J Clin Med Res
Journal of Clinical Medicine Research, ISSN 1918-3003 print, 1918-3011 online, Open Access
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Original Article

Volume 1, Number 4, October 2009, pages 226-229


Management of Giant Ventral Hernia by Polypropylene Mesh and Host Tissue Barrier: Trial of Simplification

Samir A. Ammara

aSurgery Department, Assiut University Hospitals, El Gamma Street, Assiut, Egypt

Manuscript accepted for publication September 08, 2009
Short title:
doi: https://doi.org/10.4021/jocmr2009.10.1268

Abstract▴Top 

Background: Surgical management of giant ventral hernias is a surgical challenge due to limited abdominal cavity. This study evaluates management of giant ventral hernias using polypropylene mesh and host tissue barrier after suitable preoperative preparation.

Methods: In the period from January 2005 and January 2007, 35 patients with giant ventral hernias underwent hernia repair. After careful preoperative preparation, repair was done using polypropylene mesh. The mesh was separated from the viscera by a small part of the hernia sac and the greater omentum.

Results: The average age of the patients was 52. Twenty patients had post-operative incisional and 15 had para-umbilical hernias. The mean hernia defect size was 16.8 cm. Mean body mass index was 33. Follow up ranged from 18-36 months. No patient required ventilation after operation. Recurrent seroma, which responded to repeated aspiration, was experienced in 4 patients. Minor wound infection was observed in 5 patients. Small hernia recurrence occurred in one patient.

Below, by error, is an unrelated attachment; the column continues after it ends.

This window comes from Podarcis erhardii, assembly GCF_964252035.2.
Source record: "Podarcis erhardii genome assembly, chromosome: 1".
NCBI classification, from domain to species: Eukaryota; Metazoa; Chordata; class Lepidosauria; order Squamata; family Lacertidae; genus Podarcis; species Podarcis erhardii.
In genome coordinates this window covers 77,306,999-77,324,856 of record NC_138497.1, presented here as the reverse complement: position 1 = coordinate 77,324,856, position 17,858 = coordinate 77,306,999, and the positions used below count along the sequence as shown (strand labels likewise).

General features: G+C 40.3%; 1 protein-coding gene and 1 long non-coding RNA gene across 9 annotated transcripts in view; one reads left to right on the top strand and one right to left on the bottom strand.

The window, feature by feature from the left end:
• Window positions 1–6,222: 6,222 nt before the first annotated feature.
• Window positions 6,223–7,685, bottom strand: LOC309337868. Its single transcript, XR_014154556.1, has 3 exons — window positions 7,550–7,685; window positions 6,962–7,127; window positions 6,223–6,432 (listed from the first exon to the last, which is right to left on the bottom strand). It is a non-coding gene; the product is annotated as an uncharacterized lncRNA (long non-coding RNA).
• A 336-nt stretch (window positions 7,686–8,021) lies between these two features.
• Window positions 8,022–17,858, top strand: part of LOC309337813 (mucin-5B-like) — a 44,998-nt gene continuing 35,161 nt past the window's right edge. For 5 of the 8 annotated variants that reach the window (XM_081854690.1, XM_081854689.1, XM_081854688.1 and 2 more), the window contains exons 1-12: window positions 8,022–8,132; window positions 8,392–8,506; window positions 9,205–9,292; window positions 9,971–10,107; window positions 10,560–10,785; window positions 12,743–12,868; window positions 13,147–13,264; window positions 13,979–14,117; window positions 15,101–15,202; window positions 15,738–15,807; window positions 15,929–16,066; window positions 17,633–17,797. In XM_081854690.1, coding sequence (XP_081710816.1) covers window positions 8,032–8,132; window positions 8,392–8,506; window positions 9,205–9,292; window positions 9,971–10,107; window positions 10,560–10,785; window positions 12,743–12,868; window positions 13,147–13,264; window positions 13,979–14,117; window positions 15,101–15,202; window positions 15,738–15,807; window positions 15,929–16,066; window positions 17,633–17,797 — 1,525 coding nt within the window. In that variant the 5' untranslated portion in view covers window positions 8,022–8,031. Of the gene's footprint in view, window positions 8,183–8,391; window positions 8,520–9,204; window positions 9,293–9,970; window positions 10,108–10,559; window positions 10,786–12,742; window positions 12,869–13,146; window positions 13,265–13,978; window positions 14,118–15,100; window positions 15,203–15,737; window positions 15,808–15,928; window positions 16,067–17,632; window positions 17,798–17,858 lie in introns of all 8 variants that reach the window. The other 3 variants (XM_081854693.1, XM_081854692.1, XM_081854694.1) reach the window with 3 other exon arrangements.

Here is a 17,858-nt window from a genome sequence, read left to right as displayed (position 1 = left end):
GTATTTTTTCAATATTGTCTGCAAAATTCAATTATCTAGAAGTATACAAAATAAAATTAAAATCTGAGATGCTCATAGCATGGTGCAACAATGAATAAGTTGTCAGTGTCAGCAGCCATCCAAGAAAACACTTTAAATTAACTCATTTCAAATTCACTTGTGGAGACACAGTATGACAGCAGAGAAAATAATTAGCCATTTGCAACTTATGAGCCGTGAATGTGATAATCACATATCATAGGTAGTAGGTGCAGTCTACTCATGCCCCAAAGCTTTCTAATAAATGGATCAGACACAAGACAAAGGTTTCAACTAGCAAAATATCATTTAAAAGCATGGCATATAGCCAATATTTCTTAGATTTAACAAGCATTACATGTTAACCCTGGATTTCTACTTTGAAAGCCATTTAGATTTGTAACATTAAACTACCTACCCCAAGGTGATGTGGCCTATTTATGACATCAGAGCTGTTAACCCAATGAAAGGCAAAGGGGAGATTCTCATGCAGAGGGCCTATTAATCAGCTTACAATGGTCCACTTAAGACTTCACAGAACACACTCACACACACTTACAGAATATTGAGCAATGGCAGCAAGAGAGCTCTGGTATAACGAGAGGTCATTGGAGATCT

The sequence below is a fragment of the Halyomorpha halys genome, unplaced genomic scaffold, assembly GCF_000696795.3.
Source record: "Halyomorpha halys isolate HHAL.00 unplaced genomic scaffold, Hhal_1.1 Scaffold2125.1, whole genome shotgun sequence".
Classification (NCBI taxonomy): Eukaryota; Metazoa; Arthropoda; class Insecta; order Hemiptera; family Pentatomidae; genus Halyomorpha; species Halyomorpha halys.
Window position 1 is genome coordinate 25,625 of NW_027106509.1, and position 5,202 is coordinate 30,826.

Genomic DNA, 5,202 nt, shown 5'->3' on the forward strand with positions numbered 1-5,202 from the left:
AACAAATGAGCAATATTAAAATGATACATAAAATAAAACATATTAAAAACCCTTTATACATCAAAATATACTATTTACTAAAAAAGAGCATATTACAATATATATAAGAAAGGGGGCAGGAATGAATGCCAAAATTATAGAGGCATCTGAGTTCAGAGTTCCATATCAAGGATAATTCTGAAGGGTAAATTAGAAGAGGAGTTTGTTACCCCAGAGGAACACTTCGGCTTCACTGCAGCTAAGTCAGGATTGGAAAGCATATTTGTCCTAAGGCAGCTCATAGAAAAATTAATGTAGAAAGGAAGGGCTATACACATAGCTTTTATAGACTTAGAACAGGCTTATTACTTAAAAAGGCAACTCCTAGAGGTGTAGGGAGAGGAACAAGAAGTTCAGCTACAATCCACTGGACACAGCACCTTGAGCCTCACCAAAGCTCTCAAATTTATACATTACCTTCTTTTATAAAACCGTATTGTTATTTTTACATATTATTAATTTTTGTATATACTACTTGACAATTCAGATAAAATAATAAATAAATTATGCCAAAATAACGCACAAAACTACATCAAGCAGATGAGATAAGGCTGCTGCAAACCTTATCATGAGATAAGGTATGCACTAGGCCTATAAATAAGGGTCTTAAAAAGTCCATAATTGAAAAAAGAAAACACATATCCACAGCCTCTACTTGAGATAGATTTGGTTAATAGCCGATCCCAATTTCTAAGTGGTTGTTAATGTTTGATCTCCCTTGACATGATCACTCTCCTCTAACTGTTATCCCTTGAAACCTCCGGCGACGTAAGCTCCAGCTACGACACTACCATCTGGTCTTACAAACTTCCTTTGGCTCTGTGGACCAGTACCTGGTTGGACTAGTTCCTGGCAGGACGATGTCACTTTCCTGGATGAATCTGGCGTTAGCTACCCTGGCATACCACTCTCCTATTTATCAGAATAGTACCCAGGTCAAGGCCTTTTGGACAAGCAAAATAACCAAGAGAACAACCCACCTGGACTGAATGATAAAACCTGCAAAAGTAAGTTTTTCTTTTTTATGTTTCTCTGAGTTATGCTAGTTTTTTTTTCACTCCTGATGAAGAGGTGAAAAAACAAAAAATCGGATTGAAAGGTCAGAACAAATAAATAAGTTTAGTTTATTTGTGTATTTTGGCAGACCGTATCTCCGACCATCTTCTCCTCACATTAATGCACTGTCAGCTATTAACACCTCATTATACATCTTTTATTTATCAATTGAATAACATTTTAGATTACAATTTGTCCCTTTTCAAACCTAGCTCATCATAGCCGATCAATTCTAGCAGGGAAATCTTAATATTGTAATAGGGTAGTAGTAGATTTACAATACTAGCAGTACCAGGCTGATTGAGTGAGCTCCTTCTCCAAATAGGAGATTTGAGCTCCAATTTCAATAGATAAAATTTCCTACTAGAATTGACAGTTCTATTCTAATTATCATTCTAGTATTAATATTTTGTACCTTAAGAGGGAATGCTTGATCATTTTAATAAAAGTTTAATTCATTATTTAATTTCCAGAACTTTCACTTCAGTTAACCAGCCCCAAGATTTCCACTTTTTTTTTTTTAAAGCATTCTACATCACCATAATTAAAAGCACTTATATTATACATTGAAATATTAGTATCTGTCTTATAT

Conclusion: The use of polypropylene and host tissue barrier after suitable preoperative preparation is relatively simple, safe, and reliable surgical solution to the problem of giant ventral hernia.

Keywords: Hernia repair; Giant ventral hernia; Polypropylene mesh

Introduction▴Top 

The management of giant hernia with loss of abdominal domain remains a surgical challenge. Loss of abdominal domain occurs when the intra-abdominal contents can no longer lie within the abdominal cavity [1]. Giant ventral hernias are considered in cases where the hernia orifice is greater than 10 cm [2]. Huge hernias are more liable to complications and poorly controlled by external support. There are many problems associated with the management of such giant hernias. Firstly reduction of the contents is difficult. Postoperative disorders in the cardiovascular system, tissue oxygenation, increased intraabdominal pressure, and pulmonary embolism expose the patient to severe risks [3,4]. As the hernia is large, the risk of recurrence is high. Lastly the residual skin needs excision for cosmetic reasons.

The objective of this study is to evaluate management of giant ventral hernia using polypropylene mesh and host tissue barrier after appropriate preoperative preparation. For tension free closure, no attempt at approximation of the muscle to close the defect was done. The mesh was separated from the viscera by a host tissue barrier composed of a small part of the hernia sac and the greater omentum.

Patients and Methods▴Top 

This study is a prospective study included 35 patients treated at surgery department Assiut University Hospital in the period from January 2005 and January 2007.

Patients booked for elective repair of giant ventral hernia had complete preoperative fitness. All patients gave written informed consent, and the local ethics committee approved the study. The exclusion criteria were as follows: strangulated or obstructed hernia, major co-morbidities as severe cardiac, renal or respiratory disease, and intra-operative musculoaponeurotic defect 10 cm or less in diameter. Two days before surgery, the patients kept on a low residue diet that changed to full liquid diet the day before operation. The patients underwent colonic washing out using Sodium Phosphate enema to deflate the bowel the day before surgery.